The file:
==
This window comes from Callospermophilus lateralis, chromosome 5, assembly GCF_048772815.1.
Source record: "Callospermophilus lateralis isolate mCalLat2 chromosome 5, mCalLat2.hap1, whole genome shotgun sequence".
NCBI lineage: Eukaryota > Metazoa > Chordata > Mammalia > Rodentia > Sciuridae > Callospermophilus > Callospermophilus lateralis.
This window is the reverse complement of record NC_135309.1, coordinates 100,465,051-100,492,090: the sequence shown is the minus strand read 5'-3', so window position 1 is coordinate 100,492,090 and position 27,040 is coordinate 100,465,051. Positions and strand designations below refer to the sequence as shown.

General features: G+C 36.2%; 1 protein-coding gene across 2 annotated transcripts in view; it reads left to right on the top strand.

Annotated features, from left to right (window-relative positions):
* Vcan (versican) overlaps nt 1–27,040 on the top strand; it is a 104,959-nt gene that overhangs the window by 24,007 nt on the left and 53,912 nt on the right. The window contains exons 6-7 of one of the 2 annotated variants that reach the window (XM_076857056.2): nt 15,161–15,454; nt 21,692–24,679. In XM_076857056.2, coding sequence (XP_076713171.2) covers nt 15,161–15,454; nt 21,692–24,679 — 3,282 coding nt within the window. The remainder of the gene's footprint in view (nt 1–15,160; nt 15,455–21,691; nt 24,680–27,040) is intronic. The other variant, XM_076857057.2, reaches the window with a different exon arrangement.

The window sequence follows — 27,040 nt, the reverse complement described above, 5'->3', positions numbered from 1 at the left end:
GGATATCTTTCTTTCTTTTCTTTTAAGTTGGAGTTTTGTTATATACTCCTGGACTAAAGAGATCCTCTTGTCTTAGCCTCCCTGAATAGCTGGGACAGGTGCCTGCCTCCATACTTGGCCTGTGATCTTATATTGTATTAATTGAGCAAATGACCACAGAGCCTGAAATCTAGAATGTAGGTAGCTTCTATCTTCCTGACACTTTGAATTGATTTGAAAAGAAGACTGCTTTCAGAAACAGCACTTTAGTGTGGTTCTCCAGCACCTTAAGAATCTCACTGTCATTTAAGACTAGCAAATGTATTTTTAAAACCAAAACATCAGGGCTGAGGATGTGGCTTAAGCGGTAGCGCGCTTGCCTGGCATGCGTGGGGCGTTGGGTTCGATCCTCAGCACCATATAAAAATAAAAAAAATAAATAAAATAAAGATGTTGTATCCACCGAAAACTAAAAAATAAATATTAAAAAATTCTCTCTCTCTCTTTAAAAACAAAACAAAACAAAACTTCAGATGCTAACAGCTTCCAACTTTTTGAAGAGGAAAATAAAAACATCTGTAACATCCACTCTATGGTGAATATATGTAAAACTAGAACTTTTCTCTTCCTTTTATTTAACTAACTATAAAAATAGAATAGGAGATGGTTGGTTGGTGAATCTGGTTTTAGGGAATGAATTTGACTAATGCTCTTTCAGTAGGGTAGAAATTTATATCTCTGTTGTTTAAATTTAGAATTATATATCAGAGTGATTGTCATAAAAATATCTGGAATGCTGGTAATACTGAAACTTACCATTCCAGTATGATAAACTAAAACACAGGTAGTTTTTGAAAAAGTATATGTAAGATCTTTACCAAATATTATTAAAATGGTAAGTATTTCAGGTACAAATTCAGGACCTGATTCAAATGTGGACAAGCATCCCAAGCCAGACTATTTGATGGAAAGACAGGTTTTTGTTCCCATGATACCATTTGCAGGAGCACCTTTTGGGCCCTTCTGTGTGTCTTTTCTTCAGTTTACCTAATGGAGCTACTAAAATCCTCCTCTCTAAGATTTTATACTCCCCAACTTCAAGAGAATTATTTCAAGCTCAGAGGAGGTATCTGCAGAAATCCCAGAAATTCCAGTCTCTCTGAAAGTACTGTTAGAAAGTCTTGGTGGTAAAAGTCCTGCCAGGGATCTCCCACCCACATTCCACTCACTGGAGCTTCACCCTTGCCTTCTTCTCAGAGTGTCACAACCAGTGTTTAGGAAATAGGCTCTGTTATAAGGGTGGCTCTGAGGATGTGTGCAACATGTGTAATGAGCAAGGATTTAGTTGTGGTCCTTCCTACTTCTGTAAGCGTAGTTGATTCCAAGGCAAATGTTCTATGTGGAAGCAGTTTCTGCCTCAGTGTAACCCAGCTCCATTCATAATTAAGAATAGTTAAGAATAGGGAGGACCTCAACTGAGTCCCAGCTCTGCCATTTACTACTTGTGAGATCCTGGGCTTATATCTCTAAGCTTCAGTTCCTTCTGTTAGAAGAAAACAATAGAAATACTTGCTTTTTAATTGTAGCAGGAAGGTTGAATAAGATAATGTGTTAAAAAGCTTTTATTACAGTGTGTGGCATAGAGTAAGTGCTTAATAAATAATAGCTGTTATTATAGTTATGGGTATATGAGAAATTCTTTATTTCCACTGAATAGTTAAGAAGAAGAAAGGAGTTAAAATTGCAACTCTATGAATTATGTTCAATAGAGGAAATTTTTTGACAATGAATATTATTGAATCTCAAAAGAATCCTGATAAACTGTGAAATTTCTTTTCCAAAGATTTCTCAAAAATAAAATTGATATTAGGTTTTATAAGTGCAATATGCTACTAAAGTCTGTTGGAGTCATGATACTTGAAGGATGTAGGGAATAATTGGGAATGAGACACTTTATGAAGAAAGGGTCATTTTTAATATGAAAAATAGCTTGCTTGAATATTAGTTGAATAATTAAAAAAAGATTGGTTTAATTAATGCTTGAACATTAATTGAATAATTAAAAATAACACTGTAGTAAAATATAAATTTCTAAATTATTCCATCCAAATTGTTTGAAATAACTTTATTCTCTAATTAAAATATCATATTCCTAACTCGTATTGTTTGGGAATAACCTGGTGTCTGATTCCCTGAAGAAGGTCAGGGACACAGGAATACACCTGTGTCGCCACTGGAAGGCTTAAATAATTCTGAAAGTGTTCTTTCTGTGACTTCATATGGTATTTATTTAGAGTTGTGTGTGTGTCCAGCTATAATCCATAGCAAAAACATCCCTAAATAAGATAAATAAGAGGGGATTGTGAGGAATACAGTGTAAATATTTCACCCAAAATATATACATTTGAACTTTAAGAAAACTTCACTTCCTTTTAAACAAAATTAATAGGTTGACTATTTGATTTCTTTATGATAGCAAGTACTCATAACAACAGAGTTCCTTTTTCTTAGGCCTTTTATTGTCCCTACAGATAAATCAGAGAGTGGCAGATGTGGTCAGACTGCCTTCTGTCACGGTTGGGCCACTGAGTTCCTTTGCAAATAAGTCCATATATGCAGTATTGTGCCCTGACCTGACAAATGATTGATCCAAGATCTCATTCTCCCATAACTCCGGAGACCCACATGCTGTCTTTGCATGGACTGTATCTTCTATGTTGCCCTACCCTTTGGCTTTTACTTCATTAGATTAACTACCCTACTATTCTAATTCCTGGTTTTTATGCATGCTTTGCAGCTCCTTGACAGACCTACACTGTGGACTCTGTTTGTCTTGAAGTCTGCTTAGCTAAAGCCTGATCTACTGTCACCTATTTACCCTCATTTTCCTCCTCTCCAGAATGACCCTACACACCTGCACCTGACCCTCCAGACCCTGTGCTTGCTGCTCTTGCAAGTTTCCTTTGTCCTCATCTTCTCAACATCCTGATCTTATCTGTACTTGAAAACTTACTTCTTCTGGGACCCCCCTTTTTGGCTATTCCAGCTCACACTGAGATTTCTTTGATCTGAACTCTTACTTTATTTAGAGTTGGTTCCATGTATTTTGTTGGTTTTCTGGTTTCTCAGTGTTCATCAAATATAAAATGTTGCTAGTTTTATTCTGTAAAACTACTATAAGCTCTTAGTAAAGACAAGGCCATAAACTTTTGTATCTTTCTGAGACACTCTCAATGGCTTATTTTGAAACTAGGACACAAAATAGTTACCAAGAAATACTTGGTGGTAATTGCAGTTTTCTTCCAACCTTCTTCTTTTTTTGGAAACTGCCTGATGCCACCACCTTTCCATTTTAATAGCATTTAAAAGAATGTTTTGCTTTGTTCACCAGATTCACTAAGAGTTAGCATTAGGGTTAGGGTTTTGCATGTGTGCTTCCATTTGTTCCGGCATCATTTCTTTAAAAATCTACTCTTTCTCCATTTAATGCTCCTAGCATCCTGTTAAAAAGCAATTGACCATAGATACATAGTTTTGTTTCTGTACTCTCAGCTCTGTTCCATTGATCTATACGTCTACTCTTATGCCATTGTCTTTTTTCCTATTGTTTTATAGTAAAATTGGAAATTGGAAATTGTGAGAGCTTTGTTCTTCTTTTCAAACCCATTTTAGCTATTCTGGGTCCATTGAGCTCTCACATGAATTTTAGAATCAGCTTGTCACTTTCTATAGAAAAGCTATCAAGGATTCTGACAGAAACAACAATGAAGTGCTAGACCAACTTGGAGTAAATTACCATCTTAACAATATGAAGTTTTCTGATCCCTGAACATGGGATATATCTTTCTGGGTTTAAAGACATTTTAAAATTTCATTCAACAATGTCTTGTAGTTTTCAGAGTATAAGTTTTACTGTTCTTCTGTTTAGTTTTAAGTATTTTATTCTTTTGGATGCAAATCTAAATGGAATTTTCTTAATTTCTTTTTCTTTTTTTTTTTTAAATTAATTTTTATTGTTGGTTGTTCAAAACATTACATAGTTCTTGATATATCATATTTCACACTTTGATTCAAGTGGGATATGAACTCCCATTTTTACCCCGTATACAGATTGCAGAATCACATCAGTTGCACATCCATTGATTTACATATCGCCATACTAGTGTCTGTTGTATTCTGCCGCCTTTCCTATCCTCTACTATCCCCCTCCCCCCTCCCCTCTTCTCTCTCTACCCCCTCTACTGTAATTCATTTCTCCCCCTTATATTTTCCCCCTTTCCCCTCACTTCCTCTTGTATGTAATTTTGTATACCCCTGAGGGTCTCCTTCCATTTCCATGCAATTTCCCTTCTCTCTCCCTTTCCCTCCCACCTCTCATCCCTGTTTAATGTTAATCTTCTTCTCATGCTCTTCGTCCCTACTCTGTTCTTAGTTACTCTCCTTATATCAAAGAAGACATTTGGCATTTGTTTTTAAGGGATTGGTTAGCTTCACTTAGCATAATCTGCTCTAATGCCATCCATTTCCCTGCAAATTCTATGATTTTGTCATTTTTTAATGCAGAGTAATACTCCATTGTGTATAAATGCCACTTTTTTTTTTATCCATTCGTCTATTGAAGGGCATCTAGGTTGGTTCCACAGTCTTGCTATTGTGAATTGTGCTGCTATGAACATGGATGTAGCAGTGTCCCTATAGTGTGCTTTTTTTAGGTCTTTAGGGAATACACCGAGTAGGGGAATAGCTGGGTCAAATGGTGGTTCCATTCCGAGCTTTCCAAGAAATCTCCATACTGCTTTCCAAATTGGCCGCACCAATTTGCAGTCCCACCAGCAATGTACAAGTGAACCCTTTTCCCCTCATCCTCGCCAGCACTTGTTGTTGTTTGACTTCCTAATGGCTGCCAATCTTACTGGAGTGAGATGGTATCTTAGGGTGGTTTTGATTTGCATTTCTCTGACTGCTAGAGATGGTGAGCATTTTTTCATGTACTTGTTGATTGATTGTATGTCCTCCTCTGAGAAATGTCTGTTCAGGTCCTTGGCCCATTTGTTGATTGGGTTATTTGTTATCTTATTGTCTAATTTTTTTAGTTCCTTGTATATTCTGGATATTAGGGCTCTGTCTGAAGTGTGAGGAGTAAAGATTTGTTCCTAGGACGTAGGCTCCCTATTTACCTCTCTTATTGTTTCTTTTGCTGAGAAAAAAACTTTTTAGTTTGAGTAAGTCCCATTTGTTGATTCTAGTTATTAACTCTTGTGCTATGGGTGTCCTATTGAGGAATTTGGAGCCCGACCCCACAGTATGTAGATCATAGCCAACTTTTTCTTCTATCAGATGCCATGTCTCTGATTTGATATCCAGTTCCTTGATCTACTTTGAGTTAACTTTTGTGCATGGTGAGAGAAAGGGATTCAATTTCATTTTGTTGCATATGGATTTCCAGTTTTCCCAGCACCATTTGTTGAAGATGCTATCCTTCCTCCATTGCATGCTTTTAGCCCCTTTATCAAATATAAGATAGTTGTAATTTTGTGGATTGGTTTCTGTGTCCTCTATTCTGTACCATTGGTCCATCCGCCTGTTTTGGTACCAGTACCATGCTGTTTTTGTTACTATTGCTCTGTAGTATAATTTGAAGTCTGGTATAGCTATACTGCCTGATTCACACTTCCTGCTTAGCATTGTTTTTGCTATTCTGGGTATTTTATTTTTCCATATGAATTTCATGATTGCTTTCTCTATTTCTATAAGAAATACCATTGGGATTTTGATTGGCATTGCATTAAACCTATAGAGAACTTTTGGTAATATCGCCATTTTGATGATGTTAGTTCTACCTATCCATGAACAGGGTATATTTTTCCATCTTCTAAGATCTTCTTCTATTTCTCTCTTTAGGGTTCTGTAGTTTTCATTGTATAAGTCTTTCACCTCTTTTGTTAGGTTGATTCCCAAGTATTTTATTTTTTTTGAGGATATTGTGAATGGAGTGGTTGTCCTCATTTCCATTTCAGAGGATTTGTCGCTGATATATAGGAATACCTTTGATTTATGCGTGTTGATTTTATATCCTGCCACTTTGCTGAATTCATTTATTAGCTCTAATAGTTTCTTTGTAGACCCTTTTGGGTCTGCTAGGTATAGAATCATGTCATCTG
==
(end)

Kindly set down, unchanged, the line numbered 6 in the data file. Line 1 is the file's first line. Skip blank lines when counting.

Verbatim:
Annotated features, from left to right (window-relative positions):